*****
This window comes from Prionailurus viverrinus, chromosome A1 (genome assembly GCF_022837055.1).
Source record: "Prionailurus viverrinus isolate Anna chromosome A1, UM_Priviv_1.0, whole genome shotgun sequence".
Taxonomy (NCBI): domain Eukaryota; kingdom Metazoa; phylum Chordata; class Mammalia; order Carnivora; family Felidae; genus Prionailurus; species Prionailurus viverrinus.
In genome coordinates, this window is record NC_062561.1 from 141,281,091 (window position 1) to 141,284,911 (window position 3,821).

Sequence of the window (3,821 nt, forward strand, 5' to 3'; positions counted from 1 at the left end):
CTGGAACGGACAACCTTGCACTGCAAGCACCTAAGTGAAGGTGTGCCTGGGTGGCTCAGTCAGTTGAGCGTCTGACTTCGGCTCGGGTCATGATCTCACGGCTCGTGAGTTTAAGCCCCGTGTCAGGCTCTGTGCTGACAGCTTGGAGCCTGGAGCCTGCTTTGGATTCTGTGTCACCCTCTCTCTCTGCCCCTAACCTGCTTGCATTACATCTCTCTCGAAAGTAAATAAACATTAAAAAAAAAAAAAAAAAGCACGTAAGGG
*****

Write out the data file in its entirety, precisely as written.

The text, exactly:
This window comes from Prionailurus viverrinus, chromosome A1 (genome assembly GCF_022837055.1).
Source record: "Prionailurus viverrinus isolate Anna chromosome A1, UM_Priviv_1.0, whole genome shotgun sequence".
Taxonomy (NCBI): domain Eukaryota; kingdom Metazoa; phylum Chordata; class Mammalia; order Carnivora; family Felidae; genus Prionailurus; species Prionailurus viverrinus.
In genome coordinates, this window is record NC_062561.1 from 141,281,091 (window position 1) to 141,284,911 (window position 3,821).

Sequence of the window (3,821 nt, forward strand, 5' to 3'; positions counted from 1 at the left end):
CTGGAACGGACAACCTTGCACTGCAAGCACCTAAGTGAAGGTGTGCCTGGGTGGCTCAGTCAGTTGAGCGTCTGACTTCGGCTCGGGTCATGATCTCACGGCTCGTGAGTTTAAGCCCCGTGTCAGGCTCTGTGCTGACAGCTTGGAGCCTGGAGCCTGCTTTGGATTCTGTGTCACCCTCTCTCTCTGCCCCTAACCTGCTTGCATTACATCTCTCTCGAAAGTAAATAAACATTAAAAAAAAAAAAAAAAAGCACGTAAGGG